Nicki Pendleton


Back when I was a rookie reporter at The Tennessean in Nashville, I was assigned to the food beat—meaning, I was in charge of doing restaurant profiles, new-eats reviews, profiles of various chefs, recipe takes, etc. It was utterly ludicrous, considering I cook worse than I dress (and I’m a terrible dresser).

In absence of any, ahem, skill, I turned to the one thing I learned in college: Talking trash. The Tennessean’s rival newspaper was the (now defunct) Nashville Banner. They happened to employ a truly dazzling food writer by the name of Nicki Pendleton. I saw Nicki as a threat, so I occasionally e-mailed her trash talk letters. It was sooooo ridiculously stupid, akin to the Tulsa Drillers threatening the New York Yankees. I mean, a real joke. The only time Nicki ever responded was when, in some way, shape or form, I used the word “redneck.” It was probably the only time I’ve ever uttered the word as an actual adjective—and she rightly smacked me back to Mahopac. “That’s a very offensive term down here,” she wrote me. “Please don’t use it.”

I’m not even sure whether Nicki and I actually met face to face. But I learned a lot from her—both from that response, as well as by reading her amazing work.

Anyhow, this is a long way of saying that today I came across her blog, Tupperware Avalanche, which I love. If you’re into food at all, it’s a very worthy stop.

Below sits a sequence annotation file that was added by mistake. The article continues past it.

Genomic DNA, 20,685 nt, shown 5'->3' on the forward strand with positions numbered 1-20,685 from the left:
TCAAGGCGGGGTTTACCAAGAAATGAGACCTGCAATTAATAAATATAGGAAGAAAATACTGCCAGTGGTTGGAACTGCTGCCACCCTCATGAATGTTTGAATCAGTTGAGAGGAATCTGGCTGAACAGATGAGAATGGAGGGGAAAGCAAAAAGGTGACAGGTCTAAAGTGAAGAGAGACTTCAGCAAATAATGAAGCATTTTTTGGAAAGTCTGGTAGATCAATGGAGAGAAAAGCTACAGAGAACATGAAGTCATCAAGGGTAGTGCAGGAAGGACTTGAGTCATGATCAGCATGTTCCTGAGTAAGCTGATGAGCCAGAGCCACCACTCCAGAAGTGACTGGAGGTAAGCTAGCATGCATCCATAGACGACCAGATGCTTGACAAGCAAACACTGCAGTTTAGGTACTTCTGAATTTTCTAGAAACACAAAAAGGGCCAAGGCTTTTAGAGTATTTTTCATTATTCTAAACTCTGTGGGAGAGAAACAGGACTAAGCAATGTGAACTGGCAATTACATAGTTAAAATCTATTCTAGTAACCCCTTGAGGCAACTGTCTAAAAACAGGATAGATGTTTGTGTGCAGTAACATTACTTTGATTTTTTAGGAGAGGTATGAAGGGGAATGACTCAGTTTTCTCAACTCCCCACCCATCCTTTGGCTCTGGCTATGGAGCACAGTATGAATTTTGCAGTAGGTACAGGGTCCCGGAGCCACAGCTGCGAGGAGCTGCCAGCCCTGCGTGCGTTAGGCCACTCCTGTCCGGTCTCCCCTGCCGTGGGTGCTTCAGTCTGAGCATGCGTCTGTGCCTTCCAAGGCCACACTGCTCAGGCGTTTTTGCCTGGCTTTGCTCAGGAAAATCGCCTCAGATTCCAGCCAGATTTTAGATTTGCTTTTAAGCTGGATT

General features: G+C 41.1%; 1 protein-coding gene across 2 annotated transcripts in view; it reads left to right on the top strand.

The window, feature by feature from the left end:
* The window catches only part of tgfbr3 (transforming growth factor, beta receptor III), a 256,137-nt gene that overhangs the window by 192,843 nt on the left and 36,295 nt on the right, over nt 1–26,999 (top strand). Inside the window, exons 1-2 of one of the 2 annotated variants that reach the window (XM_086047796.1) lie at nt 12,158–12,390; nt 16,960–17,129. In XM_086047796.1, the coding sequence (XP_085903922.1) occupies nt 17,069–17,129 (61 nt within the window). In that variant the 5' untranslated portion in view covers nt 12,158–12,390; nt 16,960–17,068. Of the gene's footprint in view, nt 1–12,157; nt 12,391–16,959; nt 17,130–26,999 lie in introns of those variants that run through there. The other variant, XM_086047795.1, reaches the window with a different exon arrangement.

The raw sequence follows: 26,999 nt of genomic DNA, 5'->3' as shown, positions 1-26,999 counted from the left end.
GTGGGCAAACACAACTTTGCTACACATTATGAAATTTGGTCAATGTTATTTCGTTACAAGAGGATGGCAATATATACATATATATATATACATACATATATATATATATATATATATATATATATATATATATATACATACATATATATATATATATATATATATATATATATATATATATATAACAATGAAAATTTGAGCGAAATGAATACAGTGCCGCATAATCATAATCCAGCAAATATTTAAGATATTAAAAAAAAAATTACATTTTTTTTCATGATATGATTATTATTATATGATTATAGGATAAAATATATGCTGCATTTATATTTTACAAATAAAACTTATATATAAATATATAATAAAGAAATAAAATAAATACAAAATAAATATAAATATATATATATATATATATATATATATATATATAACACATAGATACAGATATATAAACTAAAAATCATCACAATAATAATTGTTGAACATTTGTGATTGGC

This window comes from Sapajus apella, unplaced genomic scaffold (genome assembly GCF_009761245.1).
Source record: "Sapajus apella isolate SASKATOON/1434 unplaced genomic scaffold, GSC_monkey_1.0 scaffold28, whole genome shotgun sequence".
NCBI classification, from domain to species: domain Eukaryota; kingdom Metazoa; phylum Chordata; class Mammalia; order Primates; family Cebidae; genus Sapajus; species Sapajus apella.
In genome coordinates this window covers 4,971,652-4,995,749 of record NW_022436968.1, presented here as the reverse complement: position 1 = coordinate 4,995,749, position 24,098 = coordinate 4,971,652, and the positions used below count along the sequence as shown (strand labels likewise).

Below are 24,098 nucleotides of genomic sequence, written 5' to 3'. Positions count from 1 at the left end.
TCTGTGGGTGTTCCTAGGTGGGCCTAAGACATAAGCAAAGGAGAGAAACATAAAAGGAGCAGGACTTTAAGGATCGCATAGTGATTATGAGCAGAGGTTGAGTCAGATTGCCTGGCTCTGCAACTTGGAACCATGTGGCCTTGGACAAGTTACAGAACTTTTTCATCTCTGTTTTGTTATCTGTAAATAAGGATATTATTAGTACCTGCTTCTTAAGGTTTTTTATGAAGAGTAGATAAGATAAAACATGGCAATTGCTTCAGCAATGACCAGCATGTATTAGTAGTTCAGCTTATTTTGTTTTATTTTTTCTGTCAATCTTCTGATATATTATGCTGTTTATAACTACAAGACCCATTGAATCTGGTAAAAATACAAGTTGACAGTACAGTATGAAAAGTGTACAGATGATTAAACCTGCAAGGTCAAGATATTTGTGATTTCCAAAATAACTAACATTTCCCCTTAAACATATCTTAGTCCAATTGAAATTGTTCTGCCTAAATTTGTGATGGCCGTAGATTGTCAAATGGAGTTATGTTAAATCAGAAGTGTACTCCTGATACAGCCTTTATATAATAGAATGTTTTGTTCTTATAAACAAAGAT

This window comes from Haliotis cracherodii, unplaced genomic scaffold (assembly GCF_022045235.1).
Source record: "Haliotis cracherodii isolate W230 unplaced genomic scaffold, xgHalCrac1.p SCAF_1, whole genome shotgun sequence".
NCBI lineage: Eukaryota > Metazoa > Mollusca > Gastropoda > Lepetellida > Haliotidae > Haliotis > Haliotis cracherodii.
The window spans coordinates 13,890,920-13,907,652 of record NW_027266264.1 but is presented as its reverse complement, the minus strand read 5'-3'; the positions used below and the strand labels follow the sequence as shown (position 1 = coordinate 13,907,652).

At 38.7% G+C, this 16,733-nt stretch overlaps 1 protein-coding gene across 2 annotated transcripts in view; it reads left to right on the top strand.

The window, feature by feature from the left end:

3 thoughts on “Nicki Pendleton”

  1. Jeff–

    I had forgotten all about the trash talk, but Nicki hadn’t. Since I can’t get her to join FaceBook, she was reading it over my shoulder when I discovered this entry. We both enjoyed it immensely.

    She sends thanks for the love re Tupperware Avalanche. She has not been able to update it so often since the Scene started paying her (very modestly) to post on its food blog:

    My all-time fave of her TA posts is here:

    Hope you and yours are well. I heard high praise for the doc based on your boxing story, though it sounds like it will be hard to watch.

    All best,

  2. I remember the guilty pleasure of editing your Tennessean stories, and trying to decide how much I dared let pass. We were on a new push to develop writers’ voices, and yours was surely one to heft that boundary into the stratosphere. But in a good way. Check out my book, released last week, “Hidden History of Nashville.” Or not. Best to you!

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